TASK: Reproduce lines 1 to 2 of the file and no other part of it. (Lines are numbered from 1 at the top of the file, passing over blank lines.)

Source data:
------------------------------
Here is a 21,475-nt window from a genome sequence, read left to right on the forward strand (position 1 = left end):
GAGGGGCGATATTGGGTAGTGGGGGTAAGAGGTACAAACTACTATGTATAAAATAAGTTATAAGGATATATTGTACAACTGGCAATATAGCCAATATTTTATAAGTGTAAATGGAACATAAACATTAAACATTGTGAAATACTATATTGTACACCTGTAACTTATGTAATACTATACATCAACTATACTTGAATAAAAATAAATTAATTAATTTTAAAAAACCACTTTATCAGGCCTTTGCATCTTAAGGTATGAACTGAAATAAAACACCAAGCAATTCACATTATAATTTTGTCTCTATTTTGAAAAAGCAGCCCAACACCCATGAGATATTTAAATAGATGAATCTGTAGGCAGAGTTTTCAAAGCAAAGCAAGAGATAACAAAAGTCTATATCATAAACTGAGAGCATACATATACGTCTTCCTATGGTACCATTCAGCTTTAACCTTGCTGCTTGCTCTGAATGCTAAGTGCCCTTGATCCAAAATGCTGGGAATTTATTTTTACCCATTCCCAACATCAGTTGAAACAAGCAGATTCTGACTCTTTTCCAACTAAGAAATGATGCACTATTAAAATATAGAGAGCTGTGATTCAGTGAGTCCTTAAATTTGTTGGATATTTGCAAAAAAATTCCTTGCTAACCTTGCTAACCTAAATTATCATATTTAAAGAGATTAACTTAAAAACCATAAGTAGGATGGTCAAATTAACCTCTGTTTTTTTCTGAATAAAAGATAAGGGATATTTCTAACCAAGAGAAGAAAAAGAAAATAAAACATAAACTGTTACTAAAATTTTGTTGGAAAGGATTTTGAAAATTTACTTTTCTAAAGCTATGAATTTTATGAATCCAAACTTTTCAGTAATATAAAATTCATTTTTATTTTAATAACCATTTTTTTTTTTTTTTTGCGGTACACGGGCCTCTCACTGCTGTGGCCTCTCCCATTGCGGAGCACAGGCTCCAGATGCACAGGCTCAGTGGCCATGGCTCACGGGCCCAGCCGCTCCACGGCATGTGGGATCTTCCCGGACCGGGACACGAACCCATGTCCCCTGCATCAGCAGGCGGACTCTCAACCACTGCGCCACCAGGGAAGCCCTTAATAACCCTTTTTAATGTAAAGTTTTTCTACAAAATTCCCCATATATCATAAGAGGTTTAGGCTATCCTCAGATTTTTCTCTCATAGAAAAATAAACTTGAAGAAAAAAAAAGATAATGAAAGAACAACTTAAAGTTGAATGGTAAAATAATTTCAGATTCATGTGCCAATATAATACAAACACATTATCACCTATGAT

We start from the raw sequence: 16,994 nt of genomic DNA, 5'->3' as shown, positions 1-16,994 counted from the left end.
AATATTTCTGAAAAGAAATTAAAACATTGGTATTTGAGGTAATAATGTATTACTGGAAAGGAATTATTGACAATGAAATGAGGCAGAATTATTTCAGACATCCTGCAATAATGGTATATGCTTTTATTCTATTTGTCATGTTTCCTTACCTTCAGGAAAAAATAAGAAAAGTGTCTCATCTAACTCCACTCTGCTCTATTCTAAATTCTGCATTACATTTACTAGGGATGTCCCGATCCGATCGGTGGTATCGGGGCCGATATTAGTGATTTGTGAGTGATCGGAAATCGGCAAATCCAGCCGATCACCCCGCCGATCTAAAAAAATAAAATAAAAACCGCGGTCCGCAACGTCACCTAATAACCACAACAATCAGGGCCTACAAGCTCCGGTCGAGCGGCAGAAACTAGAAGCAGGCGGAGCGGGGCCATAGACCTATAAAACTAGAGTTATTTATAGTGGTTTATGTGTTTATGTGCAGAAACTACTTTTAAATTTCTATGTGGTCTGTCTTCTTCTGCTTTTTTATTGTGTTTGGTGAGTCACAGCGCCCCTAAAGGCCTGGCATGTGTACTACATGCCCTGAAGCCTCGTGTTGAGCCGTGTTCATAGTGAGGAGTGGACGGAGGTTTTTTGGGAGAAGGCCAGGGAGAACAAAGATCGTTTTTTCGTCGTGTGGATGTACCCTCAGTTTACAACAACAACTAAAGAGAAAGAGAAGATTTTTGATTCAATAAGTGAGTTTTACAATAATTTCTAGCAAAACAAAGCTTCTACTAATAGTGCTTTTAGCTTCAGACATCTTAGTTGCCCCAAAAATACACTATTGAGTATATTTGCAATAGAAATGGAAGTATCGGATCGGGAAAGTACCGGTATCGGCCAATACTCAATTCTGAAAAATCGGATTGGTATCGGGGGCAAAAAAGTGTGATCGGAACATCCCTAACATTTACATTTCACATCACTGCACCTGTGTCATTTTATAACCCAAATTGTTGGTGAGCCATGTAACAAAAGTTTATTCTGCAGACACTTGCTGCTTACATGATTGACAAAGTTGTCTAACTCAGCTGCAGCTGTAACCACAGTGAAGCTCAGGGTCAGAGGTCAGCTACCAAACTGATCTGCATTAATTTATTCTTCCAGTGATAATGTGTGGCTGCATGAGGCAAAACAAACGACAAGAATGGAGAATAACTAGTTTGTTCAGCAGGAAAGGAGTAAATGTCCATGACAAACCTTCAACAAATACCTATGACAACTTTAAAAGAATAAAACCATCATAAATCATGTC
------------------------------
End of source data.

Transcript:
Here is a 21,475-nt window from a genome sequence, read left to right on the forward strand (position 1 = left end):
GAGGGGCGATATTGGGTAGTGGGGGTAAGAGGTACAAACTACTATGTATAAAATAAGTTATAAGGATATATTGTACAACTGGCAATATAGCCAATATTTTATAAGTGTAAATGGAACATAAACATTAAACATTGTGAAATACTATATTGTACACCTGTAACTTATGTAATACTATACATCAACTATACTTGAATAAAAATAAATTAATTAATTTTAAAAAACCACTTTATCAGGCCTTTGCATCTTAAGGTATGAACTGAAATAAAACACCAAGCAATTCACATTATAATTTTGTCTCTATTTTGAAAAAGCAGCCCAACACCCATGAGATATTTAAATAGATGAATCTGTAGGCAGAGTTTTCAAAGCAAAGCAAGAGATAACAAAAGTCTATATCATAAACTGAGAGCATACATATACGTCTTCCTATGGTACCATTCAGCTTTAACCTTGCTGCTTGCTCTGAATGCTAAGTGCCCTTGATCCAAAATGCTGGGAATTTATTTTTACCCATTCCCAACATCAGTTGAAACAAGCAGATTCTGACTCTTTTCCAACTAAGAAATGATGCACTATTAAAATATAGAGAGCTGTGATTCAGTGAGTCCTTAAATTTGTTGGATATTTGCAAAAAAATTCCTTGCTAACCTTGCTAACCTAAATTATCATATTTAAAGAGATTAACTTAAAAACCATAAGTAGGATGGTCAAATTAACCTCTGTTTTTTTCTGAATAAAAGATAAGGGATATTTCTAACCAAGAGAAGAAAAAGAAAATAAAACATAAACTGTTACTAAAATTTTGTTGGAAAGGATTTTGAAAATTTACTTTTCTAAAGCTATGAATTTTATGAATCCAAACTTTTCAGTAATATAAAATTCATTTTTATTTTAATAACCATTTTTTTTTTTTTTTTGCGGTACACGGGCCTCTCACTGCTGTGGCCTCTCCCATTGCGGAGCACAGGCTCCAGATGCACAGGCTCAGTGGCCATGGCTCACGGGCCCAGCCGCTCCACGGCATGTGGGATCTTCCCGGACCGGGACACGAACCCATGTCCCCTGCATCAGCAGGCGGACTCTCAACCACTGCGCCACCAGGGAAGCCCTTAATAACCCTTTTTAATGTAAAGTTTTTCTACAAAATTCCCCATATATCATAAGAGGTTTAGGCTATCCTCAGATTTTTCTCTCATAGAAAAATAAACTTGAAGAAAAAAAAAGATAATGAAAGAACAACTTAAAGTTGAATGGTAAAATAATTTCAGATTCATGTGCCAATATAATACAAACACATTATCACCTATGAT